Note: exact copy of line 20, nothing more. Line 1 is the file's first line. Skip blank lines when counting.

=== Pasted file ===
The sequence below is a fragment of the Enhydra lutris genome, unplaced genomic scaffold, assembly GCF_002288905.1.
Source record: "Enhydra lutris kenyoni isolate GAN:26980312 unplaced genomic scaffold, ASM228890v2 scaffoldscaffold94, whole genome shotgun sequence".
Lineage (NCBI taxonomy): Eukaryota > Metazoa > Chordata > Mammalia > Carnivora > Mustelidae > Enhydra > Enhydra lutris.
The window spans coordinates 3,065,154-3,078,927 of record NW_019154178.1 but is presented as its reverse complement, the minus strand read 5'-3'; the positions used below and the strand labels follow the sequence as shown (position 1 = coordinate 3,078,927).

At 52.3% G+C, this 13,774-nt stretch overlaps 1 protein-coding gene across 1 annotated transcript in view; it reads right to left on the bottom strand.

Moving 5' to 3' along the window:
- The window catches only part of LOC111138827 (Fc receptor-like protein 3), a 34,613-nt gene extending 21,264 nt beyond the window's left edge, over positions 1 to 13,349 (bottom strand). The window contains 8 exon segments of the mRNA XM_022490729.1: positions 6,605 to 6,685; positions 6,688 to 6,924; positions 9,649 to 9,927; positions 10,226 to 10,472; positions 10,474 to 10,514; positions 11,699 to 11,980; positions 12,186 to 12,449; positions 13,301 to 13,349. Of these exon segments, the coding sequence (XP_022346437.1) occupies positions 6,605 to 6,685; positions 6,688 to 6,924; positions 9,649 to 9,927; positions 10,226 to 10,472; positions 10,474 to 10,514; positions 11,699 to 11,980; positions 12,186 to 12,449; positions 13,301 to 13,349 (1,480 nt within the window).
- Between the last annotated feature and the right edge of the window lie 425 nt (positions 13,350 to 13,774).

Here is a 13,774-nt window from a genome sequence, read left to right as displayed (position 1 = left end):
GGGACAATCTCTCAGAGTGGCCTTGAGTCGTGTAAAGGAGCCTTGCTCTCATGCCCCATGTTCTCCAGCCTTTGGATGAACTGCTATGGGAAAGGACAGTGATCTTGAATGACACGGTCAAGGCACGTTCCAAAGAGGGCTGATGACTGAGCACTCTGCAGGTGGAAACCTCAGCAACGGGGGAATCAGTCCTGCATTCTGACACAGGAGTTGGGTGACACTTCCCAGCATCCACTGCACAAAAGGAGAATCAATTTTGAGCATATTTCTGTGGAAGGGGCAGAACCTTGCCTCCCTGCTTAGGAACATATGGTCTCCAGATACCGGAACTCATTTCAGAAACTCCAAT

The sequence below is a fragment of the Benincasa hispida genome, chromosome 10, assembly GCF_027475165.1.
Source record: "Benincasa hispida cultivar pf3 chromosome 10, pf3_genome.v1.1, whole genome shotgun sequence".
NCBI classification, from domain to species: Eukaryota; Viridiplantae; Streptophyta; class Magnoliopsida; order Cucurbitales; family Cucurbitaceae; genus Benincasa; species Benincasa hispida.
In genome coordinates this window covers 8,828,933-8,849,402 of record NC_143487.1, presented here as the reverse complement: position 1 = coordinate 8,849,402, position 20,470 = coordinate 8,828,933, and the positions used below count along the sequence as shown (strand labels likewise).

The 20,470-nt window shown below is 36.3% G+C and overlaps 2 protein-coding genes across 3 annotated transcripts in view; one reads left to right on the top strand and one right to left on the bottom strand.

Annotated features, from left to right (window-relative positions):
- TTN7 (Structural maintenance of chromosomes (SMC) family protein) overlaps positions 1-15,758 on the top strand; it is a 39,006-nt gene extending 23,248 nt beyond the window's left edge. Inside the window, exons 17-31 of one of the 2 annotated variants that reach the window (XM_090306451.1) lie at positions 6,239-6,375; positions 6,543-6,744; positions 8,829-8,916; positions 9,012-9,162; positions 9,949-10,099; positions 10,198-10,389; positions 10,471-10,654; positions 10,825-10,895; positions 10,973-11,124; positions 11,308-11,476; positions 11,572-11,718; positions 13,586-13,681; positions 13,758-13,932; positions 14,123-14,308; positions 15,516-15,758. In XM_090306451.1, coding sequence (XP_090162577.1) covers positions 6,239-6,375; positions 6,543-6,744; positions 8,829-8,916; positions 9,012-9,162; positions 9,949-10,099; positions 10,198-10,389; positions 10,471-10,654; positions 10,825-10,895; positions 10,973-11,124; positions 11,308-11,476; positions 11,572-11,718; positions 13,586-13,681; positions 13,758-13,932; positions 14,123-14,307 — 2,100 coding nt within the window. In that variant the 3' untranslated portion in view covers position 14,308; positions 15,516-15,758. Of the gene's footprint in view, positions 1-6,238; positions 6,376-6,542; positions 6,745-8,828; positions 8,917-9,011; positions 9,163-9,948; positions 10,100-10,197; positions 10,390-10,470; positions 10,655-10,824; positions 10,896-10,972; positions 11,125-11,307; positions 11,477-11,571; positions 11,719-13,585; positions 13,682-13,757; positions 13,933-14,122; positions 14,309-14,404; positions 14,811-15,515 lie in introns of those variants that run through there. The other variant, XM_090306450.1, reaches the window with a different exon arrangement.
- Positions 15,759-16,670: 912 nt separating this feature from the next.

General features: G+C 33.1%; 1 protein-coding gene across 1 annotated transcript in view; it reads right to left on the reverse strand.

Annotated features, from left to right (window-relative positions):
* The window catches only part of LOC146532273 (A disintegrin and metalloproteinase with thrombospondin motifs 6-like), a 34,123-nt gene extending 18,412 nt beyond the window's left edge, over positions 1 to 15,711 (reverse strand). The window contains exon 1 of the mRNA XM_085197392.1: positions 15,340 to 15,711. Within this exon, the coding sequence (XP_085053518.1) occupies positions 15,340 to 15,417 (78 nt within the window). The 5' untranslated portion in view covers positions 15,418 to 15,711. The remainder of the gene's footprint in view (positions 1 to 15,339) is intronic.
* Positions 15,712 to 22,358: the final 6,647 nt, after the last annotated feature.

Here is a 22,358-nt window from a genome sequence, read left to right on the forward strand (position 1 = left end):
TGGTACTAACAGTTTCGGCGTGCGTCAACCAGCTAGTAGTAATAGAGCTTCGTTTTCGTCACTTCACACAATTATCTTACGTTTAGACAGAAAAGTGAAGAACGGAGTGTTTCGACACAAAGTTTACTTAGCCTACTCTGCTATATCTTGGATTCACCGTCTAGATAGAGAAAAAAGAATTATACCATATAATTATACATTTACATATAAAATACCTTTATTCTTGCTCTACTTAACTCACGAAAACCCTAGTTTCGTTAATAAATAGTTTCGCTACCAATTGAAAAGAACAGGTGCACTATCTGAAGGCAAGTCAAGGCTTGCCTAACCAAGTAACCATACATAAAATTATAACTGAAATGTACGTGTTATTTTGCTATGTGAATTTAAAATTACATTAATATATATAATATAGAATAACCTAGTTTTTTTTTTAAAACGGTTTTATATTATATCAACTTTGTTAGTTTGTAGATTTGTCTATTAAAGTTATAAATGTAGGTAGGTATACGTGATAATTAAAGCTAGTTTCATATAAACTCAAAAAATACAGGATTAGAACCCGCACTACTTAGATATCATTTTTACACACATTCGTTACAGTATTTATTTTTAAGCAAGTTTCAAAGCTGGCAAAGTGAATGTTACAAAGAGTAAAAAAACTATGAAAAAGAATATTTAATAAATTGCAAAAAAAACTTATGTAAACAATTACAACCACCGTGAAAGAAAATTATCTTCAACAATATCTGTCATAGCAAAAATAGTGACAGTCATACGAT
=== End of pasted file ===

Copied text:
Annotated features, from left to right (window-relative positions):